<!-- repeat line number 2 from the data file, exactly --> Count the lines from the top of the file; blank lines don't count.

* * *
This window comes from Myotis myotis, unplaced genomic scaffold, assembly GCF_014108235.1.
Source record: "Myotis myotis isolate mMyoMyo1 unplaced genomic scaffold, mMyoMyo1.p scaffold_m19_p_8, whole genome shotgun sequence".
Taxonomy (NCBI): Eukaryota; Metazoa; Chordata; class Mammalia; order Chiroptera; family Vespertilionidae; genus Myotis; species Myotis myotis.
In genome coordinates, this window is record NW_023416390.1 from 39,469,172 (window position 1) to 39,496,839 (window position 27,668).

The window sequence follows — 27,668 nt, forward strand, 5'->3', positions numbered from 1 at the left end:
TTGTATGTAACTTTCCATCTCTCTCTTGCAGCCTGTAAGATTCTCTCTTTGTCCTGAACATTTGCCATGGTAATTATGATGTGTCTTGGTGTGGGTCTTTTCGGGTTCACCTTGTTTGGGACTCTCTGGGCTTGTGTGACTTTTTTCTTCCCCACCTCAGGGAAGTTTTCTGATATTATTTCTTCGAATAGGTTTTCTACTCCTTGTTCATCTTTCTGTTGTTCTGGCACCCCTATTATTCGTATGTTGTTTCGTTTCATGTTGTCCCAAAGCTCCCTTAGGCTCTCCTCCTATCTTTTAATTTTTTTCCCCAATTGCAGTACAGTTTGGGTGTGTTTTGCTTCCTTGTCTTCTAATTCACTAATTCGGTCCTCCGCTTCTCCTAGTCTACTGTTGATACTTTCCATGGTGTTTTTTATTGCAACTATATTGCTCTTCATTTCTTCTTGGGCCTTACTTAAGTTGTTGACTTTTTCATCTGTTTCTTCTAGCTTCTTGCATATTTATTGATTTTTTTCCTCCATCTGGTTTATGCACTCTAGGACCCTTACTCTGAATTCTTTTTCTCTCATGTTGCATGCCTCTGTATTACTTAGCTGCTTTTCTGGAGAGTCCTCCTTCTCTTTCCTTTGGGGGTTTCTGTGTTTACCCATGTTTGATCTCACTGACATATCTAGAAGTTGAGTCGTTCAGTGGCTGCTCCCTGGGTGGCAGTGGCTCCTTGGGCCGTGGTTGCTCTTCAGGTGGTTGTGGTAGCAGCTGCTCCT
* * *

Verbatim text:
Source record: "Myotis myotis isolate mMyoMyo1 unplaced genomic scaffold, mMyoMyo1.p scaffold_m19_p_8, whole genome shotgun sequence".